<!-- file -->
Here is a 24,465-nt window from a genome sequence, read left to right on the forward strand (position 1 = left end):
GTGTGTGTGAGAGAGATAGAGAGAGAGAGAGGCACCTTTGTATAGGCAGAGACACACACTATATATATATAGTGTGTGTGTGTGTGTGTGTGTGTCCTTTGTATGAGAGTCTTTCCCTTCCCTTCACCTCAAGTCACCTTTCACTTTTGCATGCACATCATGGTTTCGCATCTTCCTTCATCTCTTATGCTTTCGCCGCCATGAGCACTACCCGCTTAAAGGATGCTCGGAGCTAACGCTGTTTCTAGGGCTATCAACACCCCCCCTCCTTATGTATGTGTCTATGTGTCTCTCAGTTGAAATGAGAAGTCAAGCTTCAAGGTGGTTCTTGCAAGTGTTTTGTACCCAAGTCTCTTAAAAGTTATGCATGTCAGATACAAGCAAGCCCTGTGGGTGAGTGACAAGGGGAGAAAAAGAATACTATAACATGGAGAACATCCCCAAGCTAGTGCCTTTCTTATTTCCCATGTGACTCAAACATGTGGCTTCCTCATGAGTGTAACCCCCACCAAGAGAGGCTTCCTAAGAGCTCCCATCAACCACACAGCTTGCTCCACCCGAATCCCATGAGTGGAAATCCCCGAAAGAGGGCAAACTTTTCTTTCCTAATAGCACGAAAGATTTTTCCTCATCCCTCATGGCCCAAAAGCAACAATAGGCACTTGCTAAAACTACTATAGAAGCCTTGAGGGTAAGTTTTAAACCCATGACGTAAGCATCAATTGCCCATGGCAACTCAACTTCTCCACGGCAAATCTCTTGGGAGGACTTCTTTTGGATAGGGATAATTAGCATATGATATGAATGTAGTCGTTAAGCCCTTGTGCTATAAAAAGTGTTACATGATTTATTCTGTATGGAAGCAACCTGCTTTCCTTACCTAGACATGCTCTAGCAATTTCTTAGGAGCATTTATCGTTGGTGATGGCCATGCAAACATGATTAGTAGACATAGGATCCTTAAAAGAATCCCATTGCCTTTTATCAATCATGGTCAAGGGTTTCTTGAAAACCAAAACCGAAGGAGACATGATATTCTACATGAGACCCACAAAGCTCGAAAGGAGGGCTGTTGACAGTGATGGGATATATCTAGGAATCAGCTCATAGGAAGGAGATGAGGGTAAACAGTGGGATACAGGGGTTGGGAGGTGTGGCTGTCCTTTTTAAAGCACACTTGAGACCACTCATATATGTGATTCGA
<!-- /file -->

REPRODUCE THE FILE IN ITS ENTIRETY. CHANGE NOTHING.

Here is a 24,465-nt window from a genome sequence, read left to right on the forward strand (position 1 = left end):
GTGTGTGTGAGAGAGATAGAGAGAGAGAGAGGCACCTTTGTATAGGCAGAGACACACACTATATATATATAGTGTGTGTGTGTGTGTGTGTGTGTCCTTTGTATGAGAGTCTTTCCCTTCCCTTCACCTCAAGTCACCTTTCACTTTTGCATGCACATCATGGTTTCGCATCTTCCTTCATCTCTTATGCTTTCGCCGCCATGAGCACTACCCGCTTAAAGGATGCTCGGAGCTAACGCTGTTTCTAGGGCTATCAACACCCCCCCTCCTTATGTATGTGTCTATGTGTCTCTCAGTTGAAATGAGAAGTCAAGCTTCAAGGTGGTTCTTGCAAGTGTTTTGTACCCAAGTCTCTTAAAAGTTATGCATGTCAGATACAAGCAAGCCCTGTGGGTGAGTGACAAGGGGAGAAAAAGAATACTATAACATGGAGAACATCCCCAAGCTAGTGCCTTTCTTATTTCCCATGTGACTCAAACATGTGGCTTCCTCATGAGTGTAACCCCCACCAAGAGAGGCTTCCTAAGAGCTCCCATCAACCACACAGCTTGCTCCACCCGAATCCCATGAGTGGAAATCCCCGAAAGAGGGCAAACTTTTCTTTCCTAATAGCACGAAAGATTTTTCCTCATCCCTCATGGCCCAAAAGCAACAATAGGCACTTGCTAAAACTACTATAGAAGCCTTGAGGGTAAGTTTTAAACCCATGACGTAAGCATCAATTGCCCATGGCAACTCAACTTCTCCACGGCAAATCTCTTGGGAGGACTTCTTTTGGATAGGGATAATTAGCATATGATATGAATGTAGTCGTTAAGCCCTTGTGCTATAAAAAGTGTTACATGATTTATTCTGTATGGAAGCAACCTGCTTTCCTTACCTAGACATGCTCTAGCAATTTCTTAGGAGCATTTATCGTTGGTGATGGCCATGCAAACATGATTAGTAGACATAGGATCCTTAAAAGAATCCCATTGCCTTTTATCAATCATGGTCAAGGGTTTCTTGAAAACCAAAACCGAAGGAGACATGATATTCTACATGAGACCCACAAAGCTCGAAAGGAGGGCTGTTGACAGTGATGGGATATATCTAGGAATCAGCTCATAGGAAGGAGATGAGGGTAAACAGTGGGATACAGGGGTTGGGAGGTGTGGCTGTCCTTTTTAAAGCACACTTGAGACCACTCATATATGTGATTCGA